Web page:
Cambodia is among the poorest 20 countries in the world with 90% of its rural poor comprising those with fishing and agriculture as primary sources of income, who depend on aquatic resources, small-scale rice farming and forest resources (MoP 1999). Freshwater capture fisheries are the largest source of supply of fish and their sustainable management is of paramount importance to food security, income generation and sustainable livelihoods in Cambodia. Subsistence fishers constitute significant groups of poor people who use aquatic resources as part of their diverse livelihoods portfolios, in the rivers, lakes and inundated forests in Tonle Sap provinces, the lower Mekong and Bassac regions and the upper part of the Mekong.
The major issues for poor aquatic resource users in Cambodia revolve around the rights and access to fishing grounds and communication between the poor and agencies that support them. The management of common property aquatic resources is of over-riding importance to food security and sustainable rural development. The abolition of many commercial fishing lots provided an opportunity for poor aquatic resources users to exert greater legal control over the resources upon which their livelihoods depend. However, many poor aquatic resource users are unable to respond to these opportunities due to ineffective community representation within co-management.
A significant development problem within fisheries is the effectiveness of mechanisms for collecting and sharing data and the validity and usefulness of the data collected. There is a need to strengthen the data collection and sharing mechanisms for co-management. If local communities are to play an effective role in promoting good governance, community management needs to be sustainable, and the emerging trend towards people-centered approaches needs to be maintained.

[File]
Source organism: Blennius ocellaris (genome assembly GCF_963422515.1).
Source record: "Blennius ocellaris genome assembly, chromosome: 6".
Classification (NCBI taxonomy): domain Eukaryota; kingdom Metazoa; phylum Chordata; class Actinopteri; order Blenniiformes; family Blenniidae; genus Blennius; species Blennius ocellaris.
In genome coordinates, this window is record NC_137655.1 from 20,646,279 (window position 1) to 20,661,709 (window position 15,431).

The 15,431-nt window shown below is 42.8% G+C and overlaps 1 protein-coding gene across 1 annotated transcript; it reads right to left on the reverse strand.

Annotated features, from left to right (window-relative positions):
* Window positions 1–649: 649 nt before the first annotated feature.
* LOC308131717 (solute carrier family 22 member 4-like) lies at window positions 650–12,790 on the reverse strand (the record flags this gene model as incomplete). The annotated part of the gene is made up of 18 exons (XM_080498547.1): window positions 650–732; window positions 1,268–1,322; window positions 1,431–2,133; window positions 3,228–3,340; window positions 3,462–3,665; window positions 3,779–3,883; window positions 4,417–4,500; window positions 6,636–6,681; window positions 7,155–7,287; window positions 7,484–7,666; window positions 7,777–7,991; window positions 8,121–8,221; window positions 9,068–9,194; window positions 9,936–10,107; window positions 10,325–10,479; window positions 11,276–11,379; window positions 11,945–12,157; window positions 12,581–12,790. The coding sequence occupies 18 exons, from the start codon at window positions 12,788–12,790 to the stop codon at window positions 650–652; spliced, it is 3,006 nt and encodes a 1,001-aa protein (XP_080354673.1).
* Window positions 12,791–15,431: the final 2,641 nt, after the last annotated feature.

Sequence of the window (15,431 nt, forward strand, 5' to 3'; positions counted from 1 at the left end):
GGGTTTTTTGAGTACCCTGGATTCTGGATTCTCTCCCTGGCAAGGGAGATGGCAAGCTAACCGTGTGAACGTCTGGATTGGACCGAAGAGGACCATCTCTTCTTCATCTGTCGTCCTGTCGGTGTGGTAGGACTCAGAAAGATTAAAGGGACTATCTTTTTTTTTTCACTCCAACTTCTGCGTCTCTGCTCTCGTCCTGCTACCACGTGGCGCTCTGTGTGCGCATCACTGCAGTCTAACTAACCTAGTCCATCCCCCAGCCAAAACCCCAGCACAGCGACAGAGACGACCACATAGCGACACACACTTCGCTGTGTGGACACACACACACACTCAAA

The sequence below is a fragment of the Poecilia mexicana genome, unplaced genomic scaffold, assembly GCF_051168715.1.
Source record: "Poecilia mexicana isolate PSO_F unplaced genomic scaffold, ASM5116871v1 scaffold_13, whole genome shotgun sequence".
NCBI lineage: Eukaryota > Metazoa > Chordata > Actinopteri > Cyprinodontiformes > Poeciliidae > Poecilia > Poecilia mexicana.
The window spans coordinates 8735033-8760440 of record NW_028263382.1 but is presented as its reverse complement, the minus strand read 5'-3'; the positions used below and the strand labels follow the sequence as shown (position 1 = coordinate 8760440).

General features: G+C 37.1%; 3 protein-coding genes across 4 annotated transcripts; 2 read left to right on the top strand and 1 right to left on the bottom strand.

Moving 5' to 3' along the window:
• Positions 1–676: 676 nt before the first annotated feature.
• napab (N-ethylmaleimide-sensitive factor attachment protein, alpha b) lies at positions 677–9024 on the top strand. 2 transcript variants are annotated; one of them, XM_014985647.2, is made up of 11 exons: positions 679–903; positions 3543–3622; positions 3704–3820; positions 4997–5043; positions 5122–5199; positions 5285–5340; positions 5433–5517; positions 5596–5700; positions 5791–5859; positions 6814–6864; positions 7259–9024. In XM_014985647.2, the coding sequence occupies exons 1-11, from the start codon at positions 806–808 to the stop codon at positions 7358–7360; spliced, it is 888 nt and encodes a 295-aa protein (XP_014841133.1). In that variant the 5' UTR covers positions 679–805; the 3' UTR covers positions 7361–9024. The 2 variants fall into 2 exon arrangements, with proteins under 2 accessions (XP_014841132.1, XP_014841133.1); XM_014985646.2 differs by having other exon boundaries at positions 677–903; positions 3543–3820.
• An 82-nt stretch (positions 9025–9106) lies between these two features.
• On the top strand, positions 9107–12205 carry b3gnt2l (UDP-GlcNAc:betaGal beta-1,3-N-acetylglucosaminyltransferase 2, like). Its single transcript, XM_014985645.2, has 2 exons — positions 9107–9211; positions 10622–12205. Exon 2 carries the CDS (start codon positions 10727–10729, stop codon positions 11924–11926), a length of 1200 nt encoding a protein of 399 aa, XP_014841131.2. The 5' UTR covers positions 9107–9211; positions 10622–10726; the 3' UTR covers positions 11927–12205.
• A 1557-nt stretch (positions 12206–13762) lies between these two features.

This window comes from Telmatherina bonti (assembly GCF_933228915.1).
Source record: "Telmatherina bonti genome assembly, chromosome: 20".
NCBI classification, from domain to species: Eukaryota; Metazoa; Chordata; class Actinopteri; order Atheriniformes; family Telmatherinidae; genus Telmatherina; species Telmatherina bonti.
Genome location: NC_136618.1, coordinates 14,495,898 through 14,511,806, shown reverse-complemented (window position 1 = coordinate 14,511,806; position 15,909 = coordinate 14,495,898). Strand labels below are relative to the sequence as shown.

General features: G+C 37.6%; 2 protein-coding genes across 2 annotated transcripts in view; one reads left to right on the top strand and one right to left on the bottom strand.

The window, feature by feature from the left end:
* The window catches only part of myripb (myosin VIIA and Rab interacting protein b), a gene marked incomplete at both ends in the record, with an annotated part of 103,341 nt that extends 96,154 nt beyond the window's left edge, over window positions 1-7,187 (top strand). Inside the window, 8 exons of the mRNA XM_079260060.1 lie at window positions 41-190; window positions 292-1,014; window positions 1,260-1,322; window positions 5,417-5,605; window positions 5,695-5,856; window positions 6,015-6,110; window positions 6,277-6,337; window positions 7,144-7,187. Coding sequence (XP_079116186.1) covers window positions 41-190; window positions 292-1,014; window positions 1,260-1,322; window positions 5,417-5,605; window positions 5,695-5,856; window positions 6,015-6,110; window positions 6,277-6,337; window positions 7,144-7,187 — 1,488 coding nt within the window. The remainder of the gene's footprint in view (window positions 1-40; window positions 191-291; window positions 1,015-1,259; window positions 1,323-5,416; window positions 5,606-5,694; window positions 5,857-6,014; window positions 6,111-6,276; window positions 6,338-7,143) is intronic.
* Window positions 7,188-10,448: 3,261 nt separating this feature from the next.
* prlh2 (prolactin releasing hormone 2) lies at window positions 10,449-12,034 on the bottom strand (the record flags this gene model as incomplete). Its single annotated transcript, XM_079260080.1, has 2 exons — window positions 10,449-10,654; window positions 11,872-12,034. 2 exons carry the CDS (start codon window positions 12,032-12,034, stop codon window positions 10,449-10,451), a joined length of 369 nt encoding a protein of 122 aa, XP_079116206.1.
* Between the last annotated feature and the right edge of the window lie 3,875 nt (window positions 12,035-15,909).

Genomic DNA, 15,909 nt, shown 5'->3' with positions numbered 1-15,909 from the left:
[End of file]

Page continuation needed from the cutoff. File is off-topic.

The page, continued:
CFDO’s management of Community Fisheries in Cambodia aims to improve the livelihoods of the rural poor. By focusing on collecting and managing information related to Community Fisheries, the CFDO hope to better understand issues relating to the sustainable use of the natural resources pertaining to subsistence living. The better the understanding of issues affecting Community Fisheries, the higher will be the CFDO’s capacity to co-manage fisheries, and to coordinate with provincial staff involved in Community Fisheries.
This report illustrates the development of a pilot data collection, sharing and interrogation mechanisms for key information in support of co-management, identifying information requirements and procedures for the transmission and sharing of information between relevant stakeholders.
A combination of focus group interviews with the community committee and village leaders, and participatory rural appraisal, which involved the whole village, was used as a means of information compilation. The focus group interviews helped to identify quantitative data while the participatory rural appraisal enabled discussion of qualitative data. In this way a baseline for monitoring and evaluating the co-management of Community Fisheries in the provinces might be evolved. The object of the pilot database project was to examine the processes not specifically to collect information.
The system identifies a process of identifying and recording the Community Fisheries by the combined use of local knowledge and GPS. Conflicts around co-management and measures to combat these were noted. The maturity and operation of Community Fishery was determined by monitoring election turnout, administration processes and perceived levels of success, knowledge of the concept of a Community Fishery, the use of by-laws, establishment of fish sanctuaries, formation of patrolling groups and the documentation associated with these.
A simple database system was developed that enables data to be stored and processed electronically, and reports generated. The data may be updated as required while further enhancement of the system will enable the information to be analyzed and developed into a useful presentation suitable for distribution among the stakeholders.
Community Fisheries are very much in their infancy with large differences in the abilities and the understandings of many of the committees, however there are already some effective committees with a clear appreciation of their roles in their future development. By continuing dialogue amongst government and community stakeholders and the use of an appropriate information database, there is a real opportunity to enhance the livelihoods of poor people in fishing communities by directing appropriate advice or assistance in the areas most needed.
Publisher: Network of Aquaculture Centres in Asia-Pacific
Rights: Creative Commons Attribution.